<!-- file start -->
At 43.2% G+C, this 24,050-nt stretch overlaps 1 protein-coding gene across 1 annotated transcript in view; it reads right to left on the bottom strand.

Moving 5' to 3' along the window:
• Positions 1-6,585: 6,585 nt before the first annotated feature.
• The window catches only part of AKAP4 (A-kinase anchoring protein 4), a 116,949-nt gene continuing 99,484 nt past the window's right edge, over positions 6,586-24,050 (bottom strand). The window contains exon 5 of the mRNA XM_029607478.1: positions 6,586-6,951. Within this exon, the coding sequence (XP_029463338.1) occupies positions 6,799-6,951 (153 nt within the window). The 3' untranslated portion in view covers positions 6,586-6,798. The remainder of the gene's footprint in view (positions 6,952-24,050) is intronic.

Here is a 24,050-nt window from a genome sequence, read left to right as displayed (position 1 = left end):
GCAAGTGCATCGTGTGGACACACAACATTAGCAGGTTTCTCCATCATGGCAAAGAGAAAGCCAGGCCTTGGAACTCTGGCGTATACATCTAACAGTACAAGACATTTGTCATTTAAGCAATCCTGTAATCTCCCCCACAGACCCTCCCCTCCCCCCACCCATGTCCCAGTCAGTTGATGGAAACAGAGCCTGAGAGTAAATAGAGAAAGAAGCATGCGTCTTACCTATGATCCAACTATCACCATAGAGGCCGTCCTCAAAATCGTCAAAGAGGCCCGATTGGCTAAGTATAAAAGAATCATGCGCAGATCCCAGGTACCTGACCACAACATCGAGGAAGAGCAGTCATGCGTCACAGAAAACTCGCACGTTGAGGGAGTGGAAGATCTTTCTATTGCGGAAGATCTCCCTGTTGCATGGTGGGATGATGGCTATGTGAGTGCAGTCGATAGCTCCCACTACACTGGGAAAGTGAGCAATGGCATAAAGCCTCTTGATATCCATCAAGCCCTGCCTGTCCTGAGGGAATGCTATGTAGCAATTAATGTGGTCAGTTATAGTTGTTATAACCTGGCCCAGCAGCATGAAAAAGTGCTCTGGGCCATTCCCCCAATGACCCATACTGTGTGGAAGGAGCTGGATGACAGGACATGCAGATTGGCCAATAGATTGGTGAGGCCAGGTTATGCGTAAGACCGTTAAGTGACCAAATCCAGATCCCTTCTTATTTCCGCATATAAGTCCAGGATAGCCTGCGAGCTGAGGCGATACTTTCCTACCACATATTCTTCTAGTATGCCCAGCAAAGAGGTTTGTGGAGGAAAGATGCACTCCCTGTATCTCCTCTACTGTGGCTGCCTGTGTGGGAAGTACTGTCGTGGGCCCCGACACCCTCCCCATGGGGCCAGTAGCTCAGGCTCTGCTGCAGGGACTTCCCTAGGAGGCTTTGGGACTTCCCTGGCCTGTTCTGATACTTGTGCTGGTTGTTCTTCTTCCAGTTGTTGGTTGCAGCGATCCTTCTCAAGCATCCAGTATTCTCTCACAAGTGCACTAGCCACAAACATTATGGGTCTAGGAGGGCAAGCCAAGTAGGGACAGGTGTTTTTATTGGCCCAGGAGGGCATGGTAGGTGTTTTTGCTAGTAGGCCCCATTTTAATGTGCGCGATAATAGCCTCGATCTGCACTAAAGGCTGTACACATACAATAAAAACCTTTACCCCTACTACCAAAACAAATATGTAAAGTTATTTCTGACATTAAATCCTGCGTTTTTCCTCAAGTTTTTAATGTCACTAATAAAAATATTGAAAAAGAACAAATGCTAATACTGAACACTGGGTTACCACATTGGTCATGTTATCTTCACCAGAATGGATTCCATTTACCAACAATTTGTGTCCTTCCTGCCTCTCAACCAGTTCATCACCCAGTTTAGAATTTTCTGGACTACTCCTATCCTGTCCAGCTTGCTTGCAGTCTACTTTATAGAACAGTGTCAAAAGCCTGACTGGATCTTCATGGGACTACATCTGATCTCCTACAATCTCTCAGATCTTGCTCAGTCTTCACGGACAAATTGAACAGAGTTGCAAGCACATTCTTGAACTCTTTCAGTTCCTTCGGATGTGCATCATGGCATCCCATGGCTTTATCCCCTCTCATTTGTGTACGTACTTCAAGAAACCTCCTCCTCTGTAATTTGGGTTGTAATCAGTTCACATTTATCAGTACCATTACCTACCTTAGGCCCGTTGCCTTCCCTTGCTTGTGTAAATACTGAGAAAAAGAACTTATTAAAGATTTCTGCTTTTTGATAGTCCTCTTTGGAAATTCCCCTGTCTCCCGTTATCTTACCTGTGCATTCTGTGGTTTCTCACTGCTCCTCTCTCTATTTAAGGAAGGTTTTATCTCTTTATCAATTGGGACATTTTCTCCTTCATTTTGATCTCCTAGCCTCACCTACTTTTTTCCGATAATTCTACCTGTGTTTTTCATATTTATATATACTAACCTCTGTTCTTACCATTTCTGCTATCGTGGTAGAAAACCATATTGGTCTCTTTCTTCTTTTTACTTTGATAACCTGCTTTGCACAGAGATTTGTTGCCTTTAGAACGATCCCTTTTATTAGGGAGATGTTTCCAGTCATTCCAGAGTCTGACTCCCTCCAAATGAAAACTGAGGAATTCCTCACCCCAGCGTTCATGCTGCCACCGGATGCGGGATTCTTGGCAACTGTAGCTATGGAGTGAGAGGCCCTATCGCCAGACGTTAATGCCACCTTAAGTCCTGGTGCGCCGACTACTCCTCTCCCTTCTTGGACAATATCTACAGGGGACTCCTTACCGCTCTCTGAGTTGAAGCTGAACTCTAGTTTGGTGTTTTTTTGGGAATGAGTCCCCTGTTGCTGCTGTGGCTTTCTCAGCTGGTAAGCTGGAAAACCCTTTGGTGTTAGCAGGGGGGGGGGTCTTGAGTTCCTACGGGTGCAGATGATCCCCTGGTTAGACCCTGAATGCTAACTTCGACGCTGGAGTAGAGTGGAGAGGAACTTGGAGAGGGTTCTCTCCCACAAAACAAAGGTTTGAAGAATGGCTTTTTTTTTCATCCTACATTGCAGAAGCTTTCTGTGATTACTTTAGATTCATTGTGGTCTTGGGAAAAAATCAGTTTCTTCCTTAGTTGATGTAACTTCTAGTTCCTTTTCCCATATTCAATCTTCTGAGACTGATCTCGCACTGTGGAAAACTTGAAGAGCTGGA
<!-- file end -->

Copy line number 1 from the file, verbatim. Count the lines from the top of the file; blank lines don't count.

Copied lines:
At 43.2% G+C, this 24,050-nt stretch overlaps 1 protein-coding gene across 1 annotated transcript in view; it reads right to left on the bottom strand.